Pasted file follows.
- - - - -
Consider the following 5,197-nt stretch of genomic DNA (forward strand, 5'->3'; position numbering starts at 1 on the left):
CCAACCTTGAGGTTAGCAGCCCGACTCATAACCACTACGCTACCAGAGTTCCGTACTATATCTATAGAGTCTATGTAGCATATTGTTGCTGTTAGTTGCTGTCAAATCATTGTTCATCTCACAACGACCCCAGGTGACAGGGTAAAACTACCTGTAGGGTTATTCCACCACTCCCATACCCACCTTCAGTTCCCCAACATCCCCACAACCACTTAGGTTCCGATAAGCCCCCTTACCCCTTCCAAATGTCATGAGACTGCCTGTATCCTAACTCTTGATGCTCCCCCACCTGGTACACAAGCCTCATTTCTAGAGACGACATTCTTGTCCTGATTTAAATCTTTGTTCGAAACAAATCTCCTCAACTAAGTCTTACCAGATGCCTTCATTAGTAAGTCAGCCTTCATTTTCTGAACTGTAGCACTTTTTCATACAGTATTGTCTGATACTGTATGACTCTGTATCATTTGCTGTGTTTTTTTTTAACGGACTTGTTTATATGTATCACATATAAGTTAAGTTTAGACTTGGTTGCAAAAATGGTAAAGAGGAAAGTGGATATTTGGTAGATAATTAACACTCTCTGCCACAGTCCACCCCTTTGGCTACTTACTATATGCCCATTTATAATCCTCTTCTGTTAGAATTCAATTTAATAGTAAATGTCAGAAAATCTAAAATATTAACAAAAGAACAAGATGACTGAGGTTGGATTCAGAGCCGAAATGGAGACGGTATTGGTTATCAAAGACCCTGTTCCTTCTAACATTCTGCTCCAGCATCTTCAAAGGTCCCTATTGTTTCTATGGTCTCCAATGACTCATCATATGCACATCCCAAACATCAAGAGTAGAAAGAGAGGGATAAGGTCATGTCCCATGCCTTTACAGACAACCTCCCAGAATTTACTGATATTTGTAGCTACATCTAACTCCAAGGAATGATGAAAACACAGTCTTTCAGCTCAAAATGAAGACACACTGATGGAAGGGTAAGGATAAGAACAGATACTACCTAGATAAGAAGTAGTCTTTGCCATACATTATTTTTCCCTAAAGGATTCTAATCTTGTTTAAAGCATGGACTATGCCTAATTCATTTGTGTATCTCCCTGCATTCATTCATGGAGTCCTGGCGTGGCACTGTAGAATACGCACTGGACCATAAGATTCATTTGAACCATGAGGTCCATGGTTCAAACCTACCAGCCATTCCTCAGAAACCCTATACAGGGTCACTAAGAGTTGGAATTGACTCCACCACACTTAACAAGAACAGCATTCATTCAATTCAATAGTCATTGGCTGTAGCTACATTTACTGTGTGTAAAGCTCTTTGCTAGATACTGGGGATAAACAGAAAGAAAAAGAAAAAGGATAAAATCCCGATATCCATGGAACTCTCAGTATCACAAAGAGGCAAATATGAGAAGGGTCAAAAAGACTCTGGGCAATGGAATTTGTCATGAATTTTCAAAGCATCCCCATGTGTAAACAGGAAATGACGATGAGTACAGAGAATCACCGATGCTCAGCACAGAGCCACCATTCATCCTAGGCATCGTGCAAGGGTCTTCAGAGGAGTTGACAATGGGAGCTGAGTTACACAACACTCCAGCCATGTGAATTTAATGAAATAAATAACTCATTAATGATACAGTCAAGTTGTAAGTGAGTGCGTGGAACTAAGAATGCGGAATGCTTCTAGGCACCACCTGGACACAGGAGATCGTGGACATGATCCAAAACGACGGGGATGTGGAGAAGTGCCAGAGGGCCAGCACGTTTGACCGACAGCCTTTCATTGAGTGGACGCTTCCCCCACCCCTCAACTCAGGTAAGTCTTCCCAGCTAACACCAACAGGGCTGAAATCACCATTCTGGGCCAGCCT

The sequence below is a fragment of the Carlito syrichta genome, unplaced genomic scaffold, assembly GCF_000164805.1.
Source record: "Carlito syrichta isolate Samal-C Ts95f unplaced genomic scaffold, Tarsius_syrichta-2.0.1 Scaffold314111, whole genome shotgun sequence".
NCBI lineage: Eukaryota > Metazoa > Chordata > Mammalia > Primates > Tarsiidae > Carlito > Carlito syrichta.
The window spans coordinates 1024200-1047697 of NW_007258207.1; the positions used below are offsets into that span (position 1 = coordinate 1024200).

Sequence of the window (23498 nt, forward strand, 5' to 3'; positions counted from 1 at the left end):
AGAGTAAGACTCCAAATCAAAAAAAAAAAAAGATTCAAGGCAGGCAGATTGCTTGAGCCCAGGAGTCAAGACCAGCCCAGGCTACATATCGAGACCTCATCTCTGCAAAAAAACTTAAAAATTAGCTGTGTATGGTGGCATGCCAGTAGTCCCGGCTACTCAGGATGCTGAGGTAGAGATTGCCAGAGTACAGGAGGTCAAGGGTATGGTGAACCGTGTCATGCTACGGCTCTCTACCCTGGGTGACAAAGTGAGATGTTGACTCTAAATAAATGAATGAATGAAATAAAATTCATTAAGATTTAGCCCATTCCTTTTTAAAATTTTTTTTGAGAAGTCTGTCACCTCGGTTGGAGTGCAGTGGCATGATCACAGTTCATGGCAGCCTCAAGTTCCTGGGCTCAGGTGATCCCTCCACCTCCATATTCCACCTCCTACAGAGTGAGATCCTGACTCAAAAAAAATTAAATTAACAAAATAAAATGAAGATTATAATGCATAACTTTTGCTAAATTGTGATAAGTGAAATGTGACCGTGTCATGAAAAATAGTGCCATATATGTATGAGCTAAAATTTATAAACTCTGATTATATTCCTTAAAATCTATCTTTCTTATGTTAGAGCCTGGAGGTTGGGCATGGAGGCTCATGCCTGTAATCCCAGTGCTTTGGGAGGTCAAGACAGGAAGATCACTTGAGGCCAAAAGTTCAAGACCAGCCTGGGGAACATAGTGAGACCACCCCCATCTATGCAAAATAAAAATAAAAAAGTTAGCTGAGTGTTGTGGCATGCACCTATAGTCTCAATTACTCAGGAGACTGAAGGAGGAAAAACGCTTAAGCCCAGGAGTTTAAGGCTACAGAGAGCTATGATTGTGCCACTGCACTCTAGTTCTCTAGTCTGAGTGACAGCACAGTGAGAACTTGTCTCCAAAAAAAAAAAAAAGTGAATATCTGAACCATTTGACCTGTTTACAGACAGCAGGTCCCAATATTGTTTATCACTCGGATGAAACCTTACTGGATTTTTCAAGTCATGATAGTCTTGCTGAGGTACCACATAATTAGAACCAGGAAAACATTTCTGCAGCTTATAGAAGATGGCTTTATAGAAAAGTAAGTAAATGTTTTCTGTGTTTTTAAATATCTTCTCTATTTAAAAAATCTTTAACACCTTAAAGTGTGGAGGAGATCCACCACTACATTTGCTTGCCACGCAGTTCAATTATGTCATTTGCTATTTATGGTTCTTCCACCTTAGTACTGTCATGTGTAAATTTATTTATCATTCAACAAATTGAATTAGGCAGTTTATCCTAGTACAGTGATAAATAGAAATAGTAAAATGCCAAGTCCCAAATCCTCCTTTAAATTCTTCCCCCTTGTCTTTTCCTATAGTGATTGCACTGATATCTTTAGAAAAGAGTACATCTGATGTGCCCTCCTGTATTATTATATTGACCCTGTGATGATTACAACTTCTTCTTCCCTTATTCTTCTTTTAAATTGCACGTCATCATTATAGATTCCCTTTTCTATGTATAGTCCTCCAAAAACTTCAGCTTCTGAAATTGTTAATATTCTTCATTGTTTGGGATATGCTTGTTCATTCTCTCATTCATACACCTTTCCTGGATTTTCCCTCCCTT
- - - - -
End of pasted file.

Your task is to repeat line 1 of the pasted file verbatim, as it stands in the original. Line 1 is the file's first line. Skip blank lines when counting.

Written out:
Consider the following 5,197-nt stretch of genomic DNA (forward strand, 5'->3'; position numbering starts at 1 on the left):